Addicted to Love – Robert Palmer (1985)

Palmer is so cool in this music video I had to type this up wearing gloves! The late Robert Palmer just lives every guys fantasy… having a music band full of sexy female models. The models were Terri Mergurite Ryand, Patty Kelly, Kathy Davies Julie Pankhurst and Julia Bolino. Today, I reckon they would have done it with CGI mannequins and it probably wouldn’t have looked as effective!

Sledgehammer – Peter Gabriel (1986)

It is a great song and very catchy, but like A-ha’s “Take on Me”, I feel it may have been forgotten about very quickly if it wasn’t for the amazing animated music video!  It’s no surprising that the video won many awards in its day, including 9 MTV awards and was voted best video in Rolling Stones Magazine Top 100 Music Videos in the 90s.

The stop motion and claymation really brought the video to live and was produced by Wallice and Gromet’s Aardman Animations and Brothers Quay and directed by Stephen R. Johnson. It’s truly magical and eveytime I watch it I see something new each time and who doesn’t love to see a plucked chicken dancing?

True Faith – New Order (1987)

Definately a surreal one this video is. Directed and choreographed by Philippe Decoufle and features some rather bizarre dancers leaping and slapping each other to the beat of the music.

Leave Me Alone – Michael Jackson (1989)

The obvious choice would have been “Thriller”, but I personnaly think this music video for ‘Leave Me Alone” is a much better choice. You may not agree with me.

Okay, it doesn’t have ‘dancing zombies’, but it does have some dogs dressed as reporters which look hilarious and Jackson dancing with the bones of the Elephant Man!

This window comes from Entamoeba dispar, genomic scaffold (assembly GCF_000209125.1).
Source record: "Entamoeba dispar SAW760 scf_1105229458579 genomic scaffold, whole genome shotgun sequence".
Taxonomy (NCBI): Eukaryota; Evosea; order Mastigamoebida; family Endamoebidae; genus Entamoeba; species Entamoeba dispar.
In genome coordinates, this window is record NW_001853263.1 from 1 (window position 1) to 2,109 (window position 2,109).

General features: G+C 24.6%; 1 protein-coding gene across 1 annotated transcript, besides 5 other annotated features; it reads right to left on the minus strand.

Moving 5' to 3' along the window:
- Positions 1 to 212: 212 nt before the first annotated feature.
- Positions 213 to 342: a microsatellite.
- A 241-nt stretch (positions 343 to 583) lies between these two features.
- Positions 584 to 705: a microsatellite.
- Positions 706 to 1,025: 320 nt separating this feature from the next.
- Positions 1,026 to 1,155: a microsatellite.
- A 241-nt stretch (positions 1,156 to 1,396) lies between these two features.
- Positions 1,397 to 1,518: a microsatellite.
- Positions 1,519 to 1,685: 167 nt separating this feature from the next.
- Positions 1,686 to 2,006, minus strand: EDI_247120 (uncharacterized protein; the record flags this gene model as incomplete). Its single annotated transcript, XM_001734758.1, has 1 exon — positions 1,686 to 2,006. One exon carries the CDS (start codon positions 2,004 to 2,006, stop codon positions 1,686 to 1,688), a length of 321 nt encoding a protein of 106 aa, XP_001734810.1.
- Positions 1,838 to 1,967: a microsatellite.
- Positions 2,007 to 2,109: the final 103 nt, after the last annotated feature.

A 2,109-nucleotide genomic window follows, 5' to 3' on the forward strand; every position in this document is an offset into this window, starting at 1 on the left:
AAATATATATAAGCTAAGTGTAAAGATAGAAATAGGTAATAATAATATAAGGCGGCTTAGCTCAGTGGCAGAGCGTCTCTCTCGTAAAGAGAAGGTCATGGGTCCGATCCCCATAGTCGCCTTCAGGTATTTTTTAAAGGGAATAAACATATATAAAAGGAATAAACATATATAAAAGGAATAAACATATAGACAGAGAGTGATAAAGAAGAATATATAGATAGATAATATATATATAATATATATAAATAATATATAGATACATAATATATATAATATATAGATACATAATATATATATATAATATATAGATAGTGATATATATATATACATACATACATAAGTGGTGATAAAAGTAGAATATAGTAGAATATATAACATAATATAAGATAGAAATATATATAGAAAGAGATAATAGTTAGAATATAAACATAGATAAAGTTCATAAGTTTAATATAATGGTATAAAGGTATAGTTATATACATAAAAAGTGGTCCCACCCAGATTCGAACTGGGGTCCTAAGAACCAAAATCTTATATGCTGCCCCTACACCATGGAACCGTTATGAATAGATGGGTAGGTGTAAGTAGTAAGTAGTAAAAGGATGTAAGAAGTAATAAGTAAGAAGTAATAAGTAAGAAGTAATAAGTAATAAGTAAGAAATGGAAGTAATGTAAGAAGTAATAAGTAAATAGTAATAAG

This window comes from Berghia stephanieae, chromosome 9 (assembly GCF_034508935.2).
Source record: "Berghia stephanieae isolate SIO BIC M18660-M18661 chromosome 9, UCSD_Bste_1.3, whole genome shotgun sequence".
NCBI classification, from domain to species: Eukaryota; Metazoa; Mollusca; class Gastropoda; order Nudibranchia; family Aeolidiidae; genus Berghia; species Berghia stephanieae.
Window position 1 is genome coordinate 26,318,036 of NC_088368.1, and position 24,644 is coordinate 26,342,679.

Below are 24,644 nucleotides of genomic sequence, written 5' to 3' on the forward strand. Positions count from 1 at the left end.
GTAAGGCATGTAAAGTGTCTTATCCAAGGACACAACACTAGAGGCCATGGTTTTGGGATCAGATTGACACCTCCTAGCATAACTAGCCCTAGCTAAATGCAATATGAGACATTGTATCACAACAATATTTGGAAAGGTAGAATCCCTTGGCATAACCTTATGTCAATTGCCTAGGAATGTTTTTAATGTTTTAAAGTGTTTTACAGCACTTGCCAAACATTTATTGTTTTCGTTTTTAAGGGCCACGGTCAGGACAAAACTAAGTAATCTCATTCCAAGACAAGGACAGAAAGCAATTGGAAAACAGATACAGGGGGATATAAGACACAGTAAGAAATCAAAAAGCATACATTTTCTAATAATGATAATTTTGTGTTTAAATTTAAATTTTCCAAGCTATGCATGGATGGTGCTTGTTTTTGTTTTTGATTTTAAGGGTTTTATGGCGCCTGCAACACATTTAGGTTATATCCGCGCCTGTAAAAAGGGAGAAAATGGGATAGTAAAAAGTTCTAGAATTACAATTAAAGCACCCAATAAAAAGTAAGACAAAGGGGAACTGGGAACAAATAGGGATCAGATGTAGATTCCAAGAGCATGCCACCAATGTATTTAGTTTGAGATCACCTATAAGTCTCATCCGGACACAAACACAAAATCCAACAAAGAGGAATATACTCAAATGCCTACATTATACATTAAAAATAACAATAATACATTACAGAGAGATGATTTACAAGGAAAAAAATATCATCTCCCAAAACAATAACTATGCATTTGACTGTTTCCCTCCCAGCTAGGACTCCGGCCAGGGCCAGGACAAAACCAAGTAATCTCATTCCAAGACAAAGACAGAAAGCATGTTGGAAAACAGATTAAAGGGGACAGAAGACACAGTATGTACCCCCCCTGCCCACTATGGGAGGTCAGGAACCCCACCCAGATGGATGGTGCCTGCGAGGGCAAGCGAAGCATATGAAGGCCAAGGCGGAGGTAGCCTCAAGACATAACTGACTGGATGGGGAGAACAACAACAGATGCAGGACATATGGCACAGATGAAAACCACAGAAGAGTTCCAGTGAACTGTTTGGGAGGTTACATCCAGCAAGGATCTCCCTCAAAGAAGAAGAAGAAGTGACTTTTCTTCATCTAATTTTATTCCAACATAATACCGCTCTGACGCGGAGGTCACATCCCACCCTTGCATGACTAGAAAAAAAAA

The music video first appeared in the 1988 motion picture Moonwalker and is directed by Jim Blashfield and Paul Diener. The video and song is all about Michael Jackson’s battle with the media and tabloids in the 80s and in the video we seem him being pursued around a theme park by those dogs dressed as reporters. The ending of the video plays homeage to Gullivers Kingdom where Jackson breaks free from a rollercoaster. Jackson created some amazing songs and music videos over his 40 year career before his life was cut short.

Like a Prayer – Madonna (1989)

We’ve reached the end of the 80’s now and this brilliant video by Madonna caused a whole lot of controversy back then.  It’s amazing to think that even in 1989 people would kick up a fuss over this.

I don’t know if it was retarded racist folk moaning about the video because it featured a black Jesus Christ like character, or whether it was to do with some kissing in a church or maybe some burning crosses or all of these. Whatever it was they were pissed about it. I thinks it’s also the first time we actually see Madonna with dark hair too. At the end of the video it turns out it was a play all the time. Oh, you guys!

There you go. My 10 choices for great 80’s musc videos. I might even follow this up with a 90’s top 10!

Written by Jay

A caffeine-based life form with a love of the 80s and pop culture.